On this day, 243 years ago, the Second Continental Congress voted to adopt the Declaration of Independence. Even though they had already declared independence two days earlier, the American people were so moved by the Declaration that thereafter July 4th became our birthday. Happy Birthday America!
Wishing you and your families a happy and safe 4th of July !
the Ridgewood blog Wishes all the Dads a Happy Fathers day !!!
The Origins of Fathers Day
The campaign to celebrate the nation’s fathers did not meet with the same enthusiasm–perhaps because, as one florist explained, “fathers haven’t the same sentimental appeal that mothers have.” On July 5, 1908, a West Virginia church sponsored the nation’s first event explicitly in honor of fathers, a Sunday sermon in memory of the 362 men who had died in the previous December’s explosions at the Fairmont Coal Company mines in Monongah, but it was a one-time commemoration and not an annual holiday. The next year, a Spokane, Washington woman named Sonora Smart Dodd, one of six children raised by a widower, tried to establish an official equivalent to Mother’s Day for male parents. She went to local churches, the YMCA, shopkeepers and government officials to drum up support for her idea, and she was successful: Washington State celebrated the nation’s first statewide Father’s Day on July 19, 1910.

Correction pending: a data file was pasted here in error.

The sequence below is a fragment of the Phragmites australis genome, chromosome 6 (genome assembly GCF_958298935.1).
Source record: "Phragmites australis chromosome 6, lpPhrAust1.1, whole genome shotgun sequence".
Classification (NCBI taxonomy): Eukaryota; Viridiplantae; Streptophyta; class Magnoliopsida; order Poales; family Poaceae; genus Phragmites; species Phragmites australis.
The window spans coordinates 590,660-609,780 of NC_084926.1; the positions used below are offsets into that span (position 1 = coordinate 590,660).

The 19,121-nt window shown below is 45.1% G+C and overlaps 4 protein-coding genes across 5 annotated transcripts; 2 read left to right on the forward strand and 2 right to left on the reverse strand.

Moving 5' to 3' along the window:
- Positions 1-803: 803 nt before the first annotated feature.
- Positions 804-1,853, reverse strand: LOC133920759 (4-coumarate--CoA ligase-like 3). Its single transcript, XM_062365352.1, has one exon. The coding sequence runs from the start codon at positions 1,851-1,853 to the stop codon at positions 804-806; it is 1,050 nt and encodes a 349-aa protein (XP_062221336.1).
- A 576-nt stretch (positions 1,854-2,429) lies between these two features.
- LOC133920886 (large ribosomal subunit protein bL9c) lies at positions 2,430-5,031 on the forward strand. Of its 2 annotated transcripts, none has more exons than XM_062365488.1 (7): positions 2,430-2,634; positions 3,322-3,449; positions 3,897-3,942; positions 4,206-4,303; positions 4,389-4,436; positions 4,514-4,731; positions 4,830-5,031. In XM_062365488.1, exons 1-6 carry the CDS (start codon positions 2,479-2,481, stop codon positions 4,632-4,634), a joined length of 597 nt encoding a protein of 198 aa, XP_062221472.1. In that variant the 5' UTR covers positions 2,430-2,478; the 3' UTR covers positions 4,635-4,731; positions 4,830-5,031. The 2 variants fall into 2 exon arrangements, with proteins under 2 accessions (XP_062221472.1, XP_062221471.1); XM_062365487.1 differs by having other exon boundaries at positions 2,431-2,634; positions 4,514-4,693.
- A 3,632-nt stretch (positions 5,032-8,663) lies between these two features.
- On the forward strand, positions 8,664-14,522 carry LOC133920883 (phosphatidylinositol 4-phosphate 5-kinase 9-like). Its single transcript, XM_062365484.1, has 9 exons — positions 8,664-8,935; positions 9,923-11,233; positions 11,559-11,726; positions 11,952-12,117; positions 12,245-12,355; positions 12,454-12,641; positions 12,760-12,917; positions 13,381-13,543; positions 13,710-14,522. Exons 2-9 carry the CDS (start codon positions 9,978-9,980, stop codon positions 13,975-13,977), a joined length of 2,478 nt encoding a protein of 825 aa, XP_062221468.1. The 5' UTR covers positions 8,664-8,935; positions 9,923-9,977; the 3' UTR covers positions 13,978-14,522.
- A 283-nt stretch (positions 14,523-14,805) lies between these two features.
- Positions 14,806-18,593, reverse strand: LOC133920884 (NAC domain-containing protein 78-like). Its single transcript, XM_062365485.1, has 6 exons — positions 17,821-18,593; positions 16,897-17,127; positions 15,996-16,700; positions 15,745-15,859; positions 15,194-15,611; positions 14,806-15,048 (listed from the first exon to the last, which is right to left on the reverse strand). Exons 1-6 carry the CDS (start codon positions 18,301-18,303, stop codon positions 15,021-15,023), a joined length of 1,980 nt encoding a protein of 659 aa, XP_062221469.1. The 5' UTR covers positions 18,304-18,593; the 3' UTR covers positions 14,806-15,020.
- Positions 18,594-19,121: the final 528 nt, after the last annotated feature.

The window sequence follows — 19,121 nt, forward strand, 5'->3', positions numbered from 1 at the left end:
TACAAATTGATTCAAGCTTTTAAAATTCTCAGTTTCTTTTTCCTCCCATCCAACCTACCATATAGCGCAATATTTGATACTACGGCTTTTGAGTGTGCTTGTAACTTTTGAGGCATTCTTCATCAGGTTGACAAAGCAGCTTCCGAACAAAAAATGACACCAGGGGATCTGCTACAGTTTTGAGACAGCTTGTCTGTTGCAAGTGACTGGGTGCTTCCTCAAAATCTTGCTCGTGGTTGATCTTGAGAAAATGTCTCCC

Slowly, the holiday spread. In 1916, President Wilson honored the day by using telegraph signals to unfurl a flag in Spokane when he pressed a button in Washington, D.C. In 1924, President Calvin Coolidge urged state governments to observe Father’s Day. However, many men continued to disdain the day. As one historian writes, they “scoffed at the holiday’s sentimental attempts to domesticate manliness with flowers and gift-giving, or they derided the proliferation of such holidays as a commercial gimmick to sell more products–often paid for by the father himself.”
…In 1972, in the middle of a hard-fought presidential re-election campaign, Richard Nixon signed a proclamation making Father’s Day a federal holiday at last. Today, economists estimate that Americans spend more than $1 billion each year on Father’s Day gifts.
On this Memorial Day weekend, we remember those who sacrificed their lives for “life, liberty, and the pursuit of happiness.” Our thoughts and prayers are with all those who are grieving. May we, as Abraham Lincoln famously said, “highly resolve that these dead shall not have died in vain–that this nation, under God, shall have a new birth of freedom–and that government of the people, by the people, for the people, shall not perish from the earth.”
Ridgewood NJ, On May 5, 1868, General John A. Logan, leader of an organization for Northern Civil War veterans, called for a nationwide day of remembrance . “The 30th of May, 1868, is designated for the purpose of strewing with flowers, or otherwise decorating the graves of comrades who died in defense of their country during the late rebellion, and whose bodies now lie in almost every city, village and hamlet churchyard in the land,” he proclaimed.